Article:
"With all these outcomes, just what is it, Mr. Howard, that your want? We can only conclude," added McConnell, "that his stubborn refusal to accept this evidence ­- or permit a trial to be conducted in Australia to double check the results ­- is because they challenge the very basis of his law and order approach".

(Learn more about the outcome of the Swiss heroin maintenance program from our archives at http://www.drcnet.org/wol/063.html#swissheroin.)

FFDLR concludes that "Switzerland has shown heroin prescription to be the only known treatment that constitutes a safety net across a chasm into which 700 young Australians a year -­ including many of our family members ­- have plunged to their death.

The AAP reported on 3/2 that Prime Minister Howard denied that Australia had lost the war on drugs and indicated that he would veto any attempt by Victorian Premier Jeff Kennett to introduce a heroin trial.

Families and Friends for Drug Law Reform is online at http://www.adca.org.au/ffdlr/.


8. Sen. Hatch Advocates for Expansion of Maintenance Therapies for Opiate Dependency

Scott Ehlers, Drug Policy Foundation, [email protected], http://www.dpf.org
In a surprise display of bipartisan unity in dealing with addiction as a health, rather than a criminal justice matter, Senators Orrin Hatch (R-UT), Carl Levin (D-MI), and Daniel Moynihan (D-NY) have joined forces to expand the provision of maintenance therapy for opiate dependency. The three senators are cosponsoring S. 324, the "Drug Addiction Treatment Act of 1999," which was introduced on January 28 and referred to the Senate Judiciary Committee.

The bill would, for the first time since the passage of the Harrison Narcotics Act of 1914, allow a general practitioner to maintain an opiate-dependent patient on a narcotic, in this case a Schedule IV or V drug. The sponsors of the bill are particularly interested in allowing physicians to prescribe buprenorphine and a buprenorphine/naloxone combination to maintain or detoxify patients. Buprenorphine is a mild, Schedule V narcotic that has been used in maintenance therapy for heroin addicts in France.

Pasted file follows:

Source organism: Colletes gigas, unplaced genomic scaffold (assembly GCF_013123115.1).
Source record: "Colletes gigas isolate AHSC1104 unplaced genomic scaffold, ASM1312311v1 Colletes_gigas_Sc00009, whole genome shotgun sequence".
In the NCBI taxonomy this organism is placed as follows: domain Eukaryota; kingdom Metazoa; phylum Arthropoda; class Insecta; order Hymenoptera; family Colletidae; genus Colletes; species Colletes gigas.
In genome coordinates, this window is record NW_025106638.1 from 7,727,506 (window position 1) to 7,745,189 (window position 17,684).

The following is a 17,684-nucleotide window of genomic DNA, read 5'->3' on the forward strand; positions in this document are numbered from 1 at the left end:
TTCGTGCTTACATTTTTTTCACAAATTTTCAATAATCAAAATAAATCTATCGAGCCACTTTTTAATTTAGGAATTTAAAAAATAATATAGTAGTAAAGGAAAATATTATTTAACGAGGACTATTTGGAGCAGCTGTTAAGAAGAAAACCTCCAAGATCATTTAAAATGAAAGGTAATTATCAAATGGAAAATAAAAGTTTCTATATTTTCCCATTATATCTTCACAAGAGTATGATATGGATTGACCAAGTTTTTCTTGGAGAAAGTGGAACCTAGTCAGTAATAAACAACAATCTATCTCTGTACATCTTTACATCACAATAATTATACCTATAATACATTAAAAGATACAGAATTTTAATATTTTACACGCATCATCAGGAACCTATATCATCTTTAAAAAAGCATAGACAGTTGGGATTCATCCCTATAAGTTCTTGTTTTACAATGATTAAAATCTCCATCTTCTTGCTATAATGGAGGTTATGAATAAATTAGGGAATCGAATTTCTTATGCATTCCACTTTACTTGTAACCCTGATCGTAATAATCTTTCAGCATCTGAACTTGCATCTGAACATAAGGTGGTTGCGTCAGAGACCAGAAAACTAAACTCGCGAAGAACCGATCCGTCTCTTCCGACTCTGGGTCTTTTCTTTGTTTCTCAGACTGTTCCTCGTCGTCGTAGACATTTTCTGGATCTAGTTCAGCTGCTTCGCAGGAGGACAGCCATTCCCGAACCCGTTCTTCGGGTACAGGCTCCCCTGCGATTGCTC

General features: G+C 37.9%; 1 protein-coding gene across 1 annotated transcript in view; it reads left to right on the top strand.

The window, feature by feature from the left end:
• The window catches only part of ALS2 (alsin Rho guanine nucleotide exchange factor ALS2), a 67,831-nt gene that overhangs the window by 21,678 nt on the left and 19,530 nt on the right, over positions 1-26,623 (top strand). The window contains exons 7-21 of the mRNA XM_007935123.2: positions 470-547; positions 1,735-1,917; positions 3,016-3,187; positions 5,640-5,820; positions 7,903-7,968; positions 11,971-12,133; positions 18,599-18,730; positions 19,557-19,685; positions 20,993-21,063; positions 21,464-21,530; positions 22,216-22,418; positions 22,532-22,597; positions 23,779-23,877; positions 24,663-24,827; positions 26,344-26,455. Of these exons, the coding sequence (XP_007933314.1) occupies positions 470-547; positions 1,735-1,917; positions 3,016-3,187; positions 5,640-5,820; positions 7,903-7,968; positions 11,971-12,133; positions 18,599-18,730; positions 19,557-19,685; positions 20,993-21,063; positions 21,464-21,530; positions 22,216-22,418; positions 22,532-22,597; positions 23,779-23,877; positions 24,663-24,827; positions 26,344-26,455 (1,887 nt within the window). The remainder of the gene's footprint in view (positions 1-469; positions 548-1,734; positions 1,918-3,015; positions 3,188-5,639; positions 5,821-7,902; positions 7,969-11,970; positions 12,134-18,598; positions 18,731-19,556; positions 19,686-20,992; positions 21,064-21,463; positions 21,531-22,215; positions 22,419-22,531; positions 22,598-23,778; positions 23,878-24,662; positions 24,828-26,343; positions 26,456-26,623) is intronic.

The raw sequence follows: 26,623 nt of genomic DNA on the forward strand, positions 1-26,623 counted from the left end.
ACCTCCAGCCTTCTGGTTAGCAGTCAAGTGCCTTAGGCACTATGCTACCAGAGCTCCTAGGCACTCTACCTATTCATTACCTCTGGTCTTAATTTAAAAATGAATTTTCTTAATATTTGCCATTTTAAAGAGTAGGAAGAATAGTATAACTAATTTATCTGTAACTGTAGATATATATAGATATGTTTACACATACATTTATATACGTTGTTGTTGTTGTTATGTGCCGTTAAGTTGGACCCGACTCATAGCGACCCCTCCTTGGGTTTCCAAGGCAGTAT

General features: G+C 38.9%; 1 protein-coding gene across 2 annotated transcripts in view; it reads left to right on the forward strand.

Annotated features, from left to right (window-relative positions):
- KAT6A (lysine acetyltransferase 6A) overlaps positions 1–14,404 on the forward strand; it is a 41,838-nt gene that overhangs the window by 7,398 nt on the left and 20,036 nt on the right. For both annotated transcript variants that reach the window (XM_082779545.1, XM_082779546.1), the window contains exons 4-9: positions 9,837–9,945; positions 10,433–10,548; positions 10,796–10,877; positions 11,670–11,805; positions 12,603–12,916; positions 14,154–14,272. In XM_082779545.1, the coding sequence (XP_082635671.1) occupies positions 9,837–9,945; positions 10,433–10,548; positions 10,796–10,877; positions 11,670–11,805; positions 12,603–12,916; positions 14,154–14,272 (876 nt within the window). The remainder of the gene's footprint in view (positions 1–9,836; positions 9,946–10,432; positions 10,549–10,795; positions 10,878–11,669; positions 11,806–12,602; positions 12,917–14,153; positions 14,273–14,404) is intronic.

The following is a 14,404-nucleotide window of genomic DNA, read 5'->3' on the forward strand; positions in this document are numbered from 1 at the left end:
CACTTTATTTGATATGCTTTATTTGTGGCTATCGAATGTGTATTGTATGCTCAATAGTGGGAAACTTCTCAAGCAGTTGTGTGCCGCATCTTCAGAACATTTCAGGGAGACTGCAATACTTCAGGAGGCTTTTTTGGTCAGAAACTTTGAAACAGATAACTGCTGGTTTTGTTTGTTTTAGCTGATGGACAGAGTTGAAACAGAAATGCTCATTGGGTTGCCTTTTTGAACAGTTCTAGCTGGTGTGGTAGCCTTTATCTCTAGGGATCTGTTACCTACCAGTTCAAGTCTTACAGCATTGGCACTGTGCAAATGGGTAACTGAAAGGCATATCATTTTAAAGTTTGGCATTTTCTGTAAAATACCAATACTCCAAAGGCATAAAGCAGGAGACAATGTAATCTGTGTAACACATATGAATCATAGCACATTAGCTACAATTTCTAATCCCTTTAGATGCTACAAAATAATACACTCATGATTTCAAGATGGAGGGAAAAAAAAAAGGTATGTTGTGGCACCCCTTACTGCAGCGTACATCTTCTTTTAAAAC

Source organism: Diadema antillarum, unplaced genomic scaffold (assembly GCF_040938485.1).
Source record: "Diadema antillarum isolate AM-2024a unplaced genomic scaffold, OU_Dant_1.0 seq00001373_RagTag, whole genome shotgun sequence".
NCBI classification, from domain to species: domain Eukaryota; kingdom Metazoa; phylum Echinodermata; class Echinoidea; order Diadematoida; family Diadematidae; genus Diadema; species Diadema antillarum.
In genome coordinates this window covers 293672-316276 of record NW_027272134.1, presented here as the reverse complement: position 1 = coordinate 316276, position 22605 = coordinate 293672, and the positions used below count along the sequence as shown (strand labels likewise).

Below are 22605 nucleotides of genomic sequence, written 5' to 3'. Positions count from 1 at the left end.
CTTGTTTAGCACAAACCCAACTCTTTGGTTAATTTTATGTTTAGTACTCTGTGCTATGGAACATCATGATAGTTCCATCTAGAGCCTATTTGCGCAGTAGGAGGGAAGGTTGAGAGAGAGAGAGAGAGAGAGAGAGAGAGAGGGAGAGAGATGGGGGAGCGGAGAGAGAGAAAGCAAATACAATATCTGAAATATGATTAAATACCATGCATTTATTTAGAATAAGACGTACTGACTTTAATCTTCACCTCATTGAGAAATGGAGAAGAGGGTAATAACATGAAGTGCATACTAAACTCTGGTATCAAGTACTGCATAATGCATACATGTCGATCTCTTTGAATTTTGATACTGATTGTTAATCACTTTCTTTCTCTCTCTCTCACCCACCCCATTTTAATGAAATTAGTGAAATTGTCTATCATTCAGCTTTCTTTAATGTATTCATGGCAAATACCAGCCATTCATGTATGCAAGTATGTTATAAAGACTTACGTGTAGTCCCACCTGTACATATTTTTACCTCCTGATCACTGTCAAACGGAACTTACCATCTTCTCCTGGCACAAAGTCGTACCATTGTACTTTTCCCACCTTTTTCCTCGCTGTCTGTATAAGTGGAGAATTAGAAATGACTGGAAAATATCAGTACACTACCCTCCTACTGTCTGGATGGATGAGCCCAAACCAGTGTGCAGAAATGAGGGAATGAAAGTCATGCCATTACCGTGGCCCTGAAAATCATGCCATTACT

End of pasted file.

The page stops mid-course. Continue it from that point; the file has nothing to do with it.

Under the Narcotic Treatment Act of 1974, physicians must now get a DEA registration and approval by the US Department of Health and Human Services to use approved narcotics in drug abuse treatment. Additionally, state agencies are involved in the regulation process. This burdensome regulatory scheme has resulted in "a treatment system consisting primarily of large methadone clinics located in big cities, and preventing physicians from treating patients in an office setting or in rural or small towns, thereby denying treatment to thousands in need of it," according to Sen. Levin (CR, p. S1091).

The current system also prevents new FDA-approved addiction treatment drugs from being utilized. Alan Leshner, Director of the National Institute on Drug Abuse, noted in a memo to Sen. Levin that the burdensome regulations have prevented drugs like LAAM from making an appreciable impact on the "treatment gap" since the drug's introduction in 1993.

S. 324 would require a physician to: (1) notify the Secretary of Health and Human Services ("Secretary") that s/he intends to dispense approved drugs for maintenance or detoxification treatment; (2) have, "by training or experience," the ability to treat and manage opiate-dependent patients; (3) have the capacity to refer patients to appropriate counseling and other services; and (4) limit the number of patients treated at one time to 20, unless the Secretary changes the number through the regulatory process.

The bill would require drugs in Schedule IV or V to: (1) be approved under the Food, Drug and Cosmetic Act or section 351 of the Public Health Act for maintenance or detoxification treatment; and (2) not be subject to an "adverse determination" by the Secretary and Attorney General.